Tribunal: Disability discrimination: reliance on occupational health

Kelly v Royal Mail Group


After dismissal for poor attendance, Mr Kelly claimed discrimination against his disability. The employment appeal tribunal found that Mr Kelly’s employer had acted properly by consulting occupational health and considering their opinion. The appeal was ultimately rejected.


Mr Kelly was a postman working for Royal Mail. He had poor attendance due, in part, to carpal tunnel syndrome.

He was managed in line with Royal Mail’s attendance policy and eventually dismissed.

Mr Kelly took the matter to an employment tribunal, citing numerous claims including disability discrimination. However this was unsuccessful as the employment tribunal reasoned that Royal Mail did not know, nor could have been expected to know that Mr Kelly was disabled and therefore covered by the Equality Act (2010).

The case of Gallop v Newport City Council in 2013 found that employers should not simply take the advice of occupational health as fact, as it is the employer’s responsibility to make the assessment as to whether or not an employee is disabled, and that this decision should be made with the input of occupational health. However if the employer had actual or constructive knowledge of the facts concerning a disability (particularly if these weren’t considered as part of the occupational health assessment) these should also be considered by the employer.

Mr Kelly cited this argument in the employment appeal tribunal. However his appeal was rejected, as Royal Mail demonstrated they had given proper consideration to the occupational health reports regarding whether or not Mr Kelly met the definition of disability.

In other words, contrary to the Gallop case, the employer’s reliance on the occupational health reports didn’t amount to a simple ‘rubber stamping’ exercise – particularly as the reports gave reasoned and detailed explanations for their conclusions.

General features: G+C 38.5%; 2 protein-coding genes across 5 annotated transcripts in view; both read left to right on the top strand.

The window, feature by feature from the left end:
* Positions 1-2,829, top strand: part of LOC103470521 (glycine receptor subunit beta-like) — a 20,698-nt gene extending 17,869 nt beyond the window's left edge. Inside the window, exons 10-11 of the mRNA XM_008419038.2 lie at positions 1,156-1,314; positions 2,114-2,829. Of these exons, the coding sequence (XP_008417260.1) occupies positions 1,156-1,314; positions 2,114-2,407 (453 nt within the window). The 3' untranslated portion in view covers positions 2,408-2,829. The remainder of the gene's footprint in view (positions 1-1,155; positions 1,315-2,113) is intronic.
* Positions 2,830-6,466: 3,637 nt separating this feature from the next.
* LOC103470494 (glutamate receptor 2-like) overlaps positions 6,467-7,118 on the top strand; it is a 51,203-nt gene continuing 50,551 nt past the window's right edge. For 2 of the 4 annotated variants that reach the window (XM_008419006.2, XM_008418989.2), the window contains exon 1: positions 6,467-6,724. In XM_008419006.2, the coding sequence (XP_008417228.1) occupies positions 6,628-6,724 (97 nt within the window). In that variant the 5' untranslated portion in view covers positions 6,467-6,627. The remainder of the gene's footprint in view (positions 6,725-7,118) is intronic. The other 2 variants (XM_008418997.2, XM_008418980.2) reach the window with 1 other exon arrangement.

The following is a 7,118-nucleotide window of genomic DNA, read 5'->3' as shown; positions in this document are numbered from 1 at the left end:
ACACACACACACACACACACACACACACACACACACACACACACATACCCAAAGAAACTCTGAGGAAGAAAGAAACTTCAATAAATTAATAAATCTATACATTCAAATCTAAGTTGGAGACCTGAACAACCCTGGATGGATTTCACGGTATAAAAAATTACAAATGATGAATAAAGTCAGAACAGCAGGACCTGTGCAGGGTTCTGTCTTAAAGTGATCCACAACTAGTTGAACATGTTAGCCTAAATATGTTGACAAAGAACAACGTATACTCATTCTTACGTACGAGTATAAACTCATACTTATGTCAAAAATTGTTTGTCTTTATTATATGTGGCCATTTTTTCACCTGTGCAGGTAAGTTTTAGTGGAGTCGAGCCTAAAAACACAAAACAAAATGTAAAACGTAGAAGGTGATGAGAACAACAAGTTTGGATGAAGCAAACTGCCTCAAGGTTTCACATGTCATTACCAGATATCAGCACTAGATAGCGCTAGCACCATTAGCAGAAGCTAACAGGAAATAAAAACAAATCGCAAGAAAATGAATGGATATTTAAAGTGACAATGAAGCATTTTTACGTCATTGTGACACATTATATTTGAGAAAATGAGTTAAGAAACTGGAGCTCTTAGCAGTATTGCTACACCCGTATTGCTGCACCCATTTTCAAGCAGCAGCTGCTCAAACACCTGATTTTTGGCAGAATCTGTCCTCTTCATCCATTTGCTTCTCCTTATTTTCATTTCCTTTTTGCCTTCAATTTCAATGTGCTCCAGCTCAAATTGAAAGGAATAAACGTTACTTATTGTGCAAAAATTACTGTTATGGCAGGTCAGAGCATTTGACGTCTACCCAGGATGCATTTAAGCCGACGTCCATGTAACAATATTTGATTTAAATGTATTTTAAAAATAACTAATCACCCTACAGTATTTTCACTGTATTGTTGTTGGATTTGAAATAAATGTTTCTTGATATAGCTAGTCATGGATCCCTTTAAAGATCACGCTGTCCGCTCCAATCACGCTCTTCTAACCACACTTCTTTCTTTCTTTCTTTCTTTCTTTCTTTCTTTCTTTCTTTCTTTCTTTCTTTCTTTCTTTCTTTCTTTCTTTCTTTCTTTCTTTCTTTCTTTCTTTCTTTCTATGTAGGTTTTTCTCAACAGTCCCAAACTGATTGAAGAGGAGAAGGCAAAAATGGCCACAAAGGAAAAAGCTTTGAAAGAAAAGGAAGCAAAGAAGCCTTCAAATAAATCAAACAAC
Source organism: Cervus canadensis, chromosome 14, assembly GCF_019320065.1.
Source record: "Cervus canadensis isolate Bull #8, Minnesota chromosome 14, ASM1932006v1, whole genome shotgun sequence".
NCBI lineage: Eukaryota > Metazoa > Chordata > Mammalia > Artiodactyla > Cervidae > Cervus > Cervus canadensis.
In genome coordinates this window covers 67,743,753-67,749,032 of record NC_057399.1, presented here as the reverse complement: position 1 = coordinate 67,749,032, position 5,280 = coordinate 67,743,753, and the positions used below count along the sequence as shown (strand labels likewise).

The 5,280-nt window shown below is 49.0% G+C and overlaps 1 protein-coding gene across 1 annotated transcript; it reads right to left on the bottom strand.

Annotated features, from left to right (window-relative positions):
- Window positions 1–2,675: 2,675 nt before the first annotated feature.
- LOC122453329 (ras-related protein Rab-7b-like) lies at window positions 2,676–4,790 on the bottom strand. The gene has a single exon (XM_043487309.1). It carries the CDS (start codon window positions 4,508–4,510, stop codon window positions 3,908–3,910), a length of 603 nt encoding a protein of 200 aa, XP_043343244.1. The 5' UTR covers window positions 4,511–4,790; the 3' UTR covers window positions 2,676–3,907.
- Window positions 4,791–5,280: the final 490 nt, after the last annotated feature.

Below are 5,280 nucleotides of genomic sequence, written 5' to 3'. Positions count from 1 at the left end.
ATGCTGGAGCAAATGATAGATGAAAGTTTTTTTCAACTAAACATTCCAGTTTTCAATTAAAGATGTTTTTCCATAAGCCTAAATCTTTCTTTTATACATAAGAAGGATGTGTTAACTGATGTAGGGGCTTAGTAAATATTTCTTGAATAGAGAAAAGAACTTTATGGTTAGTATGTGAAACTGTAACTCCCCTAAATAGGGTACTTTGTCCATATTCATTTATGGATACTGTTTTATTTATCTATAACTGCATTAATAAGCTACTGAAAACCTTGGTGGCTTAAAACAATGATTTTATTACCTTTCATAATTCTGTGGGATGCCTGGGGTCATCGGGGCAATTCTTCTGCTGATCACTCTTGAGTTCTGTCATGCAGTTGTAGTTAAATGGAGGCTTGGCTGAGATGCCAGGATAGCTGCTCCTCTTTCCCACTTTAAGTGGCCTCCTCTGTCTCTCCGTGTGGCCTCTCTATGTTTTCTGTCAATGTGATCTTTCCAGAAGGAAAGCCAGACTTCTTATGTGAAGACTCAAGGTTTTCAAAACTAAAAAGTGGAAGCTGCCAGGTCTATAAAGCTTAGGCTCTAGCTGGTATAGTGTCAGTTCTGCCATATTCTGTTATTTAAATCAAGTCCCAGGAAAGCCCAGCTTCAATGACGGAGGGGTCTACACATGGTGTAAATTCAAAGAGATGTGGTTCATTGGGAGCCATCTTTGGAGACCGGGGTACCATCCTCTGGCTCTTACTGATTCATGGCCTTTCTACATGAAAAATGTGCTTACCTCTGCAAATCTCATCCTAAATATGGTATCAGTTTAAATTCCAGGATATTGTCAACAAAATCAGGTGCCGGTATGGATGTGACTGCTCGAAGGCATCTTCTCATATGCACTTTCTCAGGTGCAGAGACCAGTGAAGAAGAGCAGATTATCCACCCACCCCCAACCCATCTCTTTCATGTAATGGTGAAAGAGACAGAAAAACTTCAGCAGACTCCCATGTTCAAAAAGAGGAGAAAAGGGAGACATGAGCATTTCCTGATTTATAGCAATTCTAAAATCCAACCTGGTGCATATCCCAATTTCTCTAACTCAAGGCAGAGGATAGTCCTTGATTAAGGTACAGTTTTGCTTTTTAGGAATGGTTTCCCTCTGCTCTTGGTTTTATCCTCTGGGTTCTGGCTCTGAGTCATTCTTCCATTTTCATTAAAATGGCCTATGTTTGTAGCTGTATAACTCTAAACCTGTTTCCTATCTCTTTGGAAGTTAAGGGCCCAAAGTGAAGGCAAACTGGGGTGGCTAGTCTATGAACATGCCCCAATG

As such Royal Mail did not know, and could not have been expected to know about Mr Kelly’s disability, and therefore could not have discriminated against him.

The employment appeal tribunal added “the Tribunal also noted, correctly, that an employer may attach considerable weight to the informed and reasoned opinion of an Occupational Health medical consultant in reaching its own assessment.”

This case is a relief for employers. It demonstrates that employers can rely upon the advice from independent medical professionals such as occupational health advisors, when reaching conclusions about managing an employee.

However it is important to note that an employer should still take care and attention when evaluating the advice from occupational health – if there are other factors that you are (or could be) aware of, these should not be discounted. Similarly it is important to include all relevant information within an occupational health referral, so this can be considered by the medical professional. Additionally, it is important that any conclusions drawn within your occupational health reports are detailed and reasoned, substantiated by medical evidence. If you are unsure or need clarification, it is important to seek it from your occupational health provider.

Read the full decision here.